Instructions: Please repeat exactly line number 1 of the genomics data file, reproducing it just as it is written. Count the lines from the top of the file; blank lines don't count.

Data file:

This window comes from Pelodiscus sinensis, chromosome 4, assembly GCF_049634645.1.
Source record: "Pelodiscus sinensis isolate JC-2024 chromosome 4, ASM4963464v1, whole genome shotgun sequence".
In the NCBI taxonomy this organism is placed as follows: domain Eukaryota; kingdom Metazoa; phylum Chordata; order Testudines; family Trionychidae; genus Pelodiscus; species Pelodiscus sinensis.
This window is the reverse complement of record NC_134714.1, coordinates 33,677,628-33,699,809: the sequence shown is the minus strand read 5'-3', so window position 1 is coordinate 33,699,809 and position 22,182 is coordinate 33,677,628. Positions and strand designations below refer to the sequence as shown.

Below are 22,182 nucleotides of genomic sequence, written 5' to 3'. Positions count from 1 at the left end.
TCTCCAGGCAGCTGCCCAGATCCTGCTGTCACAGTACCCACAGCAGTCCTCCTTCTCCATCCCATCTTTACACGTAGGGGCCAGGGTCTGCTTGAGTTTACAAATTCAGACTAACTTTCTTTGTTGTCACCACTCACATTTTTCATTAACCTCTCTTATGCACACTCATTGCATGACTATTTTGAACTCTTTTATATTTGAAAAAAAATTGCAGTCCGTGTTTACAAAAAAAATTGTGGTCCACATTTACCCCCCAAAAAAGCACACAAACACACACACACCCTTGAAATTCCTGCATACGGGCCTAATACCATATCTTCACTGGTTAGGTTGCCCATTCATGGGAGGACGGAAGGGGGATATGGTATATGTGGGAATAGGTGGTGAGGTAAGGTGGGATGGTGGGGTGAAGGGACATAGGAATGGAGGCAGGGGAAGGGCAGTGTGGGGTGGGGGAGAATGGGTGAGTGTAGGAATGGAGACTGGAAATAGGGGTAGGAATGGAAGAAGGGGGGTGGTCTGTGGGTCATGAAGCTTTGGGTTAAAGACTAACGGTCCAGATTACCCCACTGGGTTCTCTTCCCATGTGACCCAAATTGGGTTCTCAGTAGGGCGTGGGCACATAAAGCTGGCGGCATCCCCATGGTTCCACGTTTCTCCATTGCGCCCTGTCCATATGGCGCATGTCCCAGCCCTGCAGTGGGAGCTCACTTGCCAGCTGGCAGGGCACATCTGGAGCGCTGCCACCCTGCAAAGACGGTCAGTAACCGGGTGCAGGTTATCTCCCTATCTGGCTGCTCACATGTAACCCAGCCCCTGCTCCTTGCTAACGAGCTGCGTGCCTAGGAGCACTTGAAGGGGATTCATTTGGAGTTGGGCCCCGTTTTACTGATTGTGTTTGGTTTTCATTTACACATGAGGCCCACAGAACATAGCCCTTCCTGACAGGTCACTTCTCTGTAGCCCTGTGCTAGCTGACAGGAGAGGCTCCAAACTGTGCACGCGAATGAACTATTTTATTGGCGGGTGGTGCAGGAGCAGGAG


This window comes from Pelodiscus sinensis, chromosome 4, assembly GCF_049634645.1.